For the past week I have been trying to put together a post about some statements by Presiding Bishop Katharine Jefferts Schori that I first saw mentioned at Susan Russell’s An Inch At A Time. The statements were reported in an article in the Los Angeles Times with the curious title “Episcopal leader seeks to mend church rift.”
I was struck by the strength of the responses in the blogs to one remark in particular: “Perhaps, if all sides in the current debate over sexuality and Scripture could hold their truths more lightly, they might yet find a way forward – together.” [In the article, only the words “hold their truths more lightly” are directly attributed to Bishop Katharine.] People on both sides were offended by that remark. MadPriest called it “stupid,” and several others were even more unkind.
I think Bishop Katharine is uttering the hope that we will all take to heart the advice given in James 1:19b-20a. Let everyone be quick to listen, slow to speak, slow to anger, for your anger does not produce God’s righteousness. But Bishop Katharine is fully aware how difficult that advice is. “I think the center of the church has heard the message,” she said. “But it’s more of a struggle for people on the edge of the progressive part and the edge of the more conservative part. Both believe in utter faithfulness that they’re right ... and there’s less patience that God will work all things out in the end.”
At her blog Telling Secrets, Elizabeth Kaeton considers “the Great Divide” in our church “between Evangelical Episcopalians/Anglicans and the rest of us in North America.” She was particularly probing to find reasons that account for the “harsh, often violent rhetoric” coming from the “right” and she proposes that part of the answer may lie in class.
Referring both to her own experience growing up and to an essay called “Not My Father’s Religion” by Doug Muder, a Unitarian Universalist pastor, Elizabeth Kaeton points out that many working class people have no time for the luxuries of discernment and asking critical questions and in fact these particular luxuries can often be perceive as dangerous to survival. Life is harsh for many working class people – people who don’t have much room to make mistakes tend to see life in black and white terms. Elizabeth suggests that this may account for “Evangelical resistance – no, repulsion, actually – to ambiguity and paradox, which, for me, are two of the compelling parts which form the nexus of the Spirit of Anglicanism.”
I think both Doug Muder and Elizabeth Kaeton are on to something. Understanding class issues is important in trying to understand what is going on both in our church and in other churches.
Yet I find “harsh, often violent rhetoric” coming from people on the progressive side of this struggle as well as from people on the conservative side. It’s my experience that harsh and violent rhetoric and indeed actual violence usually comes from a place of pain (or remembered pain, or fear of pain.) Class issues can account for some of the pain, but there is also pain that stems from actual personal injuries. That means there are injured people in this struggle who are in need of healing.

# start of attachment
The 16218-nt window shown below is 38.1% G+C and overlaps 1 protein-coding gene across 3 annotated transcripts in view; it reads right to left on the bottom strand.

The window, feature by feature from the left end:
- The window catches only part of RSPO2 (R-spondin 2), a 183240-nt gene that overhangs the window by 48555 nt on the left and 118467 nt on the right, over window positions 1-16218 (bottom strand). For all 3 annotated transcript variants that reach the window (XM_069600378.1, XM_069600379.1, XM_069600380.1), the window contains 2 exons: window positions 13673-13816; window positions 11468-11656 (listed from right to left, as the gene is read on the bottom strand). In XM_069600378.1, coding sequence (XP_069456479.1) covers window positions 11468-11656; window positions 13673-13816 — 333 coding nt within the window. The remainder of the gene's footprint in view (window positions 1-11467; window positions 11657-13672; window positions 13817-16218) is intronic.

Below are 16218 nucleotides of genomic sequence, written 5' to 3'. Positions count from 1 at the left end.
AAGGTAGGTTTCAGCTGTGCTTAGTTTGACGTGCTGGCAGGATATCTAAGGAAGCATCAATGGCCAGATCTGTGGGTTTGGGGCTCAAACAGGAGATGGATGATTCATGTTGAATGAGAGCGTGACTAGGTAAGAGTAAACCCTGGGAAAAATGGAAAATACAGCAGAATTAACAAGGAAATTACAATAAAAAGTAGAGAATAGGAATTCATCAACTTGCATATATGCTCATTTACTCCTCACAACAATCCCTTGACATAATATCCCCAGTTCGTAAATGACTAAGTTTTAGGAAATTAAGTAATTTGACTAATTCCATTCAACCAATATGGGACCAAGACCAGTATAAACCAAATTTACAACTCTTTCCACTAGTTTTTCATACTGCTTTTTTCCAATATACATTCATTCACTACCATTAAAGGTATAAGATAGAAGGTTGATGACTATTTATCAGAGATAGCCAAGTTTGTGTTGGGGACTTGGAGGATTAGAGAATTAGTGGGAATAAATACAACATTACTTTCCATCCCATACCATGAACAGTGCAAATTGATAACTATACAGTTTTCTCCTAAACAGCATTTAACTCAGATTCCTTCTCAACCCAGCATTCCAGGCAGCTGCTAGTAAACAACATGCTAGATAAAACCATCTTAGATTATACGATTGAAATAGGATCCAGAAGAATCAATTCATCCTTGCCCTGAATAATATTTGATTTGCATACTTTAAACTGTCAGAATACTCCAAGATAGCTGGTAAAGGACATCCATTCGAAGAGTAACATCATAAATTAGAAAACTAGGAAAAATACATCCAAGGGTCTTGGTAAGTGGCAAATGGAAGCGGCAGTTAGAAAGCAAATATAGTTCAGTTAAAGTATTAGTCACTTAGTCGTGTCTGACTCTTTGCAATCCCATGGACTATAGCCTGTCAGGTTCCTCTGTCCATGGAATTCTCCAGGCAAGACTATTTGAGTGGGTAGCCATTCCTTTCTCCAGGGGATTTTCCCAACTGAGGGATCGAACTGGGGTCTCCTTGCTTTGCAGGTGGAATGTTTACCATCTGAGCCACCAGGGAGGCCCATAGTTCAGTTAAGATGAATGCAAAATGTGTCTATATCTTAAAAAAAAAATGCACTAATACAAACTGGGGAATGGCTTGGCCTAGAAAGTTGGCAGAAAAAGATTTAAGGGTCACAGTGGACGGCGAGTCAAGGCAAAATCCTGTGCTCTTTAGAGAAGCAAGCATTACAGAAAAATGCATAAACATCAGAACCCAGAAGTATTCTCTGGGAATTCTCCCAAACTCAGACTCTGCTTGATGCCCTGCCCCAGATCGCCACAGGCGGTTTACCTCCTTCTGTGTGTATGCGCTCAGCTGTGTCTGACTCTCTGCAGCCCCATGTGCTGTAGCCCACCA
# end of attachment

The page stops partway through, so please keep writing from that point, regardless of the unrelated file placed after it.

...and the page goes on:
So when Bishop Katharine says “it’s a struggle for those at the edges of both the progressive and the conservative parts of the church,” she’s absolutely correct, but when she continues “because both sets of people believe with utter faithfulness that they are right,” she’s only partly right. There’s a lot more to it besides believing we are right. Now I can speak only from the progressive side, and only from a small place on this side. From here I see faithful lesbian and gay sisters and brothers bearing witness to the truth that LGBT folk are God’s children just like everyone else and that no one chooses to be lesbian, gay, bisexual, transgendered, or “queer.” Of course, “the current debate over sexuality and Scripture” is mostly about how LGBT people live, not about who we are. (The sad Jeffrey John episode in the Church of England indicates that it is not really as simple as that.)
I suggest that Bishop Katharine is speaking mostly to and about the “center”of the Episcopal Church. It is in relation to that center that she is suggesting that a way forward together might be found if all sides in the current debate over sexuality and Scripture could hold their truths more lightly. I see the “current debate over sexuality and Scripture” as mostly about authority – authority in the church, authority in the Anglican communion, and the authority of the Bible. But it is also about hermeneutics and about enculturation. Some on the right also see improper accommodation to secular society or even syncretism. It is a debate in which, to use Elizabeth Kaeton’s words, ambiguity and paradox play a major role. Or to use the formulation of John Dominic Crossan, it is a debate about choosing between the radicality of God’s distributive justice and the normalcy of civilization’s retributive justice.
The first chapter of James’s Epistle concludes: If any think they are religious, and do not bridle their tongues but deceive their hearts, their religion is worthless. Religion that is pure and undefiled before God, the Father, is this: to care for orphans and widows in their distress, and to keep oneself unstained by the world. James 1: 26-27.
Paul, at end of chapter 12 of 1st Corinthians says “I will show you a still more excellent way.” That way is the way of love. Bridling our tongues, and holding our truths lightly are not the same as ceasing to bear witness to the truth, but are rather part of the way that we can beat witness in a loving manner.
I am not completely satisfied with what I have written here and I put it forward as a kind of thinking out loud, much as Elizabeth Kaeton did with her piece quoted above.
Jesus and Pinocchio
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